In the United States, there are around 400,000 children and teenagers in foster care on any given day. Of that 400,000, just over 100,000 are legally free for adoption. These are children and teenagers in your communities, in your schools, in your churches. Myths abound about foster care. I have been a foster parent for just shy of five years. In that time, I have met lots of other foster parents and many children who are (or have been) in care. Though I do not claim to be an expert, here are a few of the most prevalent foster care myths that I’ve heard again and again—and their accompanying realities.
Myth: Children and teenagers are in foster care because they did something bad.
There are many specific reasons that children come into care, but they all revolve around the sad reality that the adults in their home cannot care for them safely. While it is true that children in care may exhibit challenging behaviors, they are not in care because they did something bad.
Try to imagine being taken away from everything that you have ever known and placed in a completely new environment filled with strangers. Some of those behaviors will start to make a lot more sense.
Group homes for teens in care are not the same as juvenile detention centers. If enough families were willing to embrace teens in care, these facilities would not exist and we could start to make a dent in the abysmal statistics about youth that age out of foster care without a family. Being in foster care is never a child’s fault.
Myth: There are no babies in foster care.
Children in foster care range from newborns to young adults. They are boys and girls of every racial and ethnic background. Sometimes children are placed together with their siblings. Other times, for a variety of reasons, they are not. In my county, there are many, many babies and toddlers in care. So many, in fact, that our local agency has launched an initiative to recruit stay-at-home parents who can care for children who are too young to go to daycare (that means they are less than six weeks old!). I have personally driven a foster placement home straight from the hospital, and I know others who have done the same. The bottom line is that foster parents are needed for babies, toddlers, preschoolers, school-aged children, and teenagers in care.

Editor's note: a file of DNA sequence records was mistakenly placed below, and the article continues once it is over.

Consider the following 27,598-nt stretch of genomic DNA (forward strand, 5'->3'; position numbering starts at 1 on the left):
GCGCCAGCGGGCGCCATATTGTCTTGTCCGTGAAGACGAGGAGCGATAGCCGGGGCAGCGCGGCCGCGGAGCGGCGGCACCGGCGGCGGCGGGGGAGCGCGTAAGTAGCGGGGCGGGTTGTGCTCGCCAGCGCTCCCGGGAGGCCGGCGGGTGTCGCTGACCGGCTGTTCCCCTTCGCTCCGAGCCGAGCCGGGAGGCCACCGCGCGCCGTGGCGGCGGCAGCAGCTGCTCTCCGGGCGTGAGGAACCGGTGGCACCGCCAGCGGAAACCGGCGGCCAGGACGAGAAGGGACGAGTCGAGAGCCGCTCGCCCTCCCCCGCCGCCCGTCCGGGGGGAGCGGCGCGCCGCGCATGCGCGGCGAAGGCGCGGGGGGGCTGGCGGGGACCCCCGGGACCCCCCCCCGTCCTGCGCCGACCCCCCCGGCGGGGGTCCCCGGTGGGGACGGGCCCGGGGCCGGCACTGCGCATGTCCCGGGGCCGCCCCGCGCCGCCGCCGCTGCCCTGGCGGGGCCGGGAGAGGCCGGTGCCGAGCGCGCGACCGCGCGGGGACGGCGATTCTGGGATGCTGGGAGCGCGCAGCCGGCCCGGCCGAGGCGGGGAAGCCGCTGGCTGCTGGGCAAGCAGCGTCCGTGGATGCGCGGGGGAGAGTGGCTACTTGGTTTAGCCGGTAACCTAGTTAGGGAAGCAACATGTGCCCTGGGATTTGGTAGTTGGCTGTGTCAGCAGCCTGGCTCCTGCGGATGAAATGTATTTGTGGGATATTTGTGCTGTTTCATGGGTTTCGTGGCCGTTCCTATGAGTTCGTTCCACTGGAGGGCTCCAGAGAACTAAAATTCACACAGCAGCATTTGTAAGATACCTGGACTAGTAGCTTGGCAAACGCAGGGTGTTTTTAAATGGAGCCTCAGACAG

Myth: Foster parents are in it for the money.
This one is my own personal nemesis. Though they apparently exist somewhere (at least in the media), I have yet to meet a foster parent who is not ferociously devoted to the well-being of the children in their home. Certainly, there are a variety of motivations for fostering, but I don’t know anyone who is in it for financial gain. My challenge for anyone who isn’t sure about this: meet some foster parents. Hang out with us. Pay attention to how much of our blood, sweat, and tears (and “our own” money) we invest in our kids. Not for glory. Not for gain (financial or otherwise). But because we cannot imagine doing anything else.
Myth: It’s easy to adopt a waiting child
Lots of people come to foster care with the hope of adding to their family through adoption. They hear about the 100,000 waiting children and may even scroll through some of the online photo listings that showcase these children.
The truth is that foster care laws vary by state and many procedures vary by county. In my experience, families who are being licensed as foster and adoptive resources are often actively discouraged from articulating that they are interested in “adoption-only placements.” Does adoption from foster care happen? Absolutely. But there is nothing easy about it. Even for children who are legally free for adoption, the legal process can drag out interminably. Persevere. Nothing about foster care is easy. But there are plenty of beautiful, rewarding moments along the way.
Are you involved in foster care? What other myths have you encountered?
Are you ready to pursue adoption? Visit Adoption.org or call 1-800-ADOPT-98 to connect with compassionate, nonjudgmental adoption specialists who can help you get started on the journey of a lifetime.